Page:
Every spring, Yellowstone National Park (the world’s first national park), clears approximately 320 miles of park roads in preparation for the many thousands of people that will soon visit.

These roads are covered with snow and ice and aren’t regularly plowed during the winter, so it is a massive undertaking.

Yellowstone’s snowpack this winter season of 2017-18 has been average at some parts to well-above average at others. At some elevations in the park, the snowpack was almost double the normal snowfall. Needless to say, Yellowstone had a bunch of snow to clear, which is not a simple process.

A view from one of the many trucks in Yellowstone currently working on clearing the roads. Photo: Courtesy of Yellowstone National Park

Yellowstone strategically works within the park clearing those roads first and then move out to the highways that bring visitors to the park using a combination of heavy equipment.

Often bulldozers that drag wedge plows (which forces snow and ice to the sides of the roads) will break up the snow, and then they break out the groomers.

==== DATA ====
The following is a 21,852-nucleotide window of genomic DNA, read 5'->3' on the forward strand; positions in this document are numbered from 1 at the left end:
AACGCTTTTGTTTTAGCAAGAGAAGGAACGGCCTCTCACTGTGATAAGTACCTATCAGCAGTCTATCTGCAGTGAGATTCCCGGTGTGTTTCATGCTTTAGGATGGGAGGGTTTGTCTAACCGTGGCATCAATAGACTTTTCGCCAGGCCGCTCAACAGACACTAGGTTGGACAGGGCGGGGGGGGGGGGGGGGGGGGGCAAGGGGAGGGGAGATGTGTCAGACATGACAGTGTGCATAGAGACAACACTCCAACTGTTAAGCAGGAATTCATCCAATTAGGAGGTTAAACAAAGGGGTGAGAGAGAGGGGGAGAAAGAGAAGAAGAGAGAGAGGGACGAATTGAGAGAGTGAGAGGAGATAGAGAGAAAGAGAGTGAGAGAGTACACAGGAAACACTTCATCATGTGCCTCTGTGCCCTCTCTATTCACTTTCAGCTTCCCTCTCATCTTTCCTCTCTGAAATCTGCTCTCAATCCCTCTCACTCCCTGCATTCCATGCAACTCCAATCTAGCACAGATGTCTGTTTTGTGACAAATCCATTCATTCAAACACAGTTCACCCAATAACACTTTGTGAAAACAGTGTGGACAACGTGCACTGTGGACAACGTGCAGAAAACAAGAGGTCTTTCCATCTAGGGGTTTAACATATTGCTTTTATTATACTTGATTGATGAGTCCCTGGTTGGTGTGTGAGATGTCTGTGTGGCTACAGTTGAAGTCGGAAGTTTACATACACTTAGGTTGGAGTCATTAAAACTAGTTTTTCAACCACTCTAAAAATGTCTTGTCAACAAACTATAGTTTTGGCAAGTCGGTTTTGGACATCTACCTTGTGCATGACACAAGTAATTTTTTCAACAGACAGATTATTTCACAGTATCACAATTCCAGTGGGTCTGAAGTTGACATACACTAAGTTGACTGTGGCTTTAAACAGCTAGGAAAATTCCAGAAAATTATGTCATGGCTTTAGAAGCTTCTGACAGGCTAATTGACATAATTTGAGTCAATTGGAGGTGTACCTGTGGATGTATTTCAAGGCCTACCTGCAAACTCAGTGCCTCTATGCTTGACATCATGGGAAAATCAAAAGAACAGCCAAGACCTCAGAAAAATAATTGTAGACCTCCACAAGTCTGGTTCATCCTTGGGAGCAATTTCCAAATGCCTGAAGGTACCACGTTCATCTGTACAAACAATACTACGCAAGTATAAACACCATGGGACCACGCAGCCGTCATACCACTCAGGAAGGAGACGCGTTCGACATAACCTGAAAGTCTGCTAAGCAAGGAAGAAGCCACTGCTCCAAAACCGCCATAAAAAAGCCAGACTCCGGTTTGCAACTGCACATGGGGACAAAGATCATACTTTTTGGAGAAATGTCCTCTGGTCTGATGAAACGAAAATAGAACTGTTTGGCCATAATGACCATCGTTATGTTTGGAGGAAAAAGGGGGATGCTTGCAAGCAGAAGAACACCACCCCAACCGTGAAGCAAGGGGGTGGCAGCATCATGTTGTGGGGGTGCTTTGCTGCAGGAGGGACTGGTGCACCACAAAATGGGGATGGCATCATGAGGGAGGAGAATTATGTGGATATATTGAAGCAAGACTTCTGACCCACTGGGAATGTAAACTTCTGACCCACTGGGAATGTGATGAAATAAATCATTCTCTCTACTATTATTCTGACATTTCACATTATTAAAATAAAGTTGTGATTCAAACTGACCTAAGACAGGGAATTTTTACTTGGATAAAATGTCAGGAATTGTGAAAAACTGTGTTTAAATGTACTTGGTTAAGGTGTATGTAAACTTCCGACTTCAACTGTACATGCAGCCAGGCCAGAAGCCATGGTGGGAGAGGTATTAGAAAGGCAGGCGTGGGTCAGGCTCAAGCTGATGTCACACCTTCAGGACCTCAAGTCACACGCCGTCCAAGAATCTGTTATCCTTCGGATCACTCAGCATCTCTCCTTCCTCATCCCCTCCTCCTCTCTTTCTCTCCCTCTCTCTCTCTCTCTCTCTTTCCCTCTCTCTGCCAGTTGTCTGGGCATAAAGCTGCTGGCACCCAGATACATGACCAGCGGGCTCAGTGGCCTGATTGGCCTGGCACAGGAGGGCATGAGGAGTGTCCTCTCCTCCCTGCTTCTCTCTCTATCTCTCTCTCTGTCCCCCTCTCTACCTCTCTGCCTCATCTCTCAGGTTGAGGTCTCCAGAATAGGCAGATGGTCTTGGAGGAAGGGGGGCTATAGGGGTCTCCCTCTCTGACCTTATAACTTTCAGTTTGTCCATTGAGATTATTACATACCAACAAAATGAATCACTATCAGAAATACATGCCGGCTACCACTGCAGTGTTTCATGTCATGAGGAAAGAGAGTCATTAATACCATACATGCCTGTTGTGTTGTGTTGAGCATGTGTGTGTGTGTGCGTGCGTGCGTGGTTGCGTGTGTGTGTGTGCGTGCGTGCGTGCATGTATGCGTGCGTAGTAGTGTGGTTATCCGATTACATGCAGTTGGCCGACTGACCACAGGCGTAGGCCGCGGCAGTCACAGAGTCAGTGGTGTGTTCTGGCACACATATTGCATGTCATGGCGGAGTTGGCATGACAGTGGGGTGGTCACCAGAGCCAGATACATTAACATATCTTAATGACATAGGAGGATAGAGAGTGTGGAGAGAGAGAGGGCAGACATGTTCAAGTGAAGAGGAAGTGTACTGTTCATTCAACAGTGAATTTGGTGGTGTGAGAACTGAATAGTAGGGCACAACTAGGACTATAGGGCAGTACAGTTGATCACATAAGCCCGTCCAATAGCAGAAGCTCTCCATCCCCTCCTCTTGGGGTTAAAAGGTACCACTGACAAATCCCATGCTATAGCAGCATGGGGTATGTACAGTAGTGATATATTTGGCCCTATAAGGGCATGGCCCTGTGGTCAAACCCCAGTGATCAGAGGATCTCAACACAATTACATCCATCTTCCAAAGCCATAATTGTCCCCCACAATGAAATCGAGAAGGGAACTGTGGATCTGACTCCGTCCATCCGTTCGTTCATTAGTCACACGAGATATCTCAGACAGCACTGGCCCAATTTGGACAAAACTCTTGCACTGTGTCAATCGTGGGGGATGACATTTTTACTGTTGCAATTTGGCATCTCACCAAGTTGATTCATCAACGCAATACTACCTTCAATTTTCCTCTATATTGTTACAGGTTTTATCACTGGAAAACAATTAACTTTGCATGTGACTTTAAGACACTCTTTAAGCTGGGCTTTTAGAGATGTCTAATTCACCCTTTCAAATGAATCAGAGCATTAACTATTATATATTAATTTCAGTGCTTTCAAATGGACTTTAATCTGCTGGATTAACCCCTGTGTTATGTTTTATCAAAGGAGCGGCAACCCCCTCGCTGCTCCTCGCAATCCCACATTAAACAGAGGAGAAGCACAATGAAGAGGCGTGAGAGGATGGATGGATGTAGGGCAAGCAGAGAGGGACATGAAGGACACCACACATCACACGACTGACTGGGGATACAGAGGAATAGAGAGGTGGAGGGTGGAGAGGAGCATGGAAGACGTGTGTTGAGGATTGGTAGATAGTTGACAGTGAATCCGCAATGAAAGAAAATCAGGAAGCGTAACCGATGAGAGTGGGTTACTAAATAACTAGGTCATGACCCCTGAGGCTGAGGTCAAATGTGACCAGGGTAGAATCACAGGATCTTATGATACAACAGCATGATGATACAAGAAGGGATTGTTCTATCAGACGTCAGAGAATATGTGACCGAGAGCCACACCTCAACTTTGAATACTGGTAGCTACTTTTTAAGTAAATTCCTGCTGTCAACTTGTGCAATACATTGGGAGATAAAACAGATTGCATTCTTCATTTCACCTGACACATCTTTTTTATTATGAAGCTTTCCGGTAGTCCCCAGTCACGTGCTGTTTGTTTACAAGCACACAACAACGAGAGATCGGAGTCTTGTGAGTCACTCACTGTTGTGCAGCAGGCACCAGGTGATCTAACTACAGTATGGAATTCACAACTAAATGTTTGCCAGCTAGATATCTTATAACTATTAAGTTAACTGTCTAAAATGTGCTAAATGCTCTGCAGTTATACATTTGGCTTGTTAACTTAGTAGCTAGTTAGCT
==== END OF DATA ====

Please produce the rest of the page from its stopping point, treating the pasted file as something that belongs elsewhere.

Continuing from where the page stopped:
They also use rotary plows with large circular blades that can break up 5.5 feet (depth) of snow. Finally, the road graders then come in and “peel” remaining ice. (And then Yellowstone let’s the sun take care of the rest.)

Sometimes the plowing at Yellowstone can feel endless. Photo courtesy of Yellowstone National Park

Superintendent Dan Wenk reminds us that this annual clearing is part of where the park fees are used.

“Yellowstone uses revenues from entrance fees collected to improve visitor facilities,” Wenk told ASN. “Visitors benefit when park roads, trails and boardwalks are maintained and provide access to the park’s treasures.”

Plowing started during the first week of March and will continue through the end of May (or as soon as they clear the Beartooth Highway). But from the looks at those snowbanks, it might take a while.

Now that is a snowbank! Photo: Courtesy of Yellowstone National Park

More national park stories from ASN

Washington Post Reports NPS Rethinking National Park Entrance Fee Increase 

Rainbow Bridge National Monument is National Park Service’s First Dark Sky Sanctuary

Lost Yosemite Hiker ‘Did Everything Right’ to Survive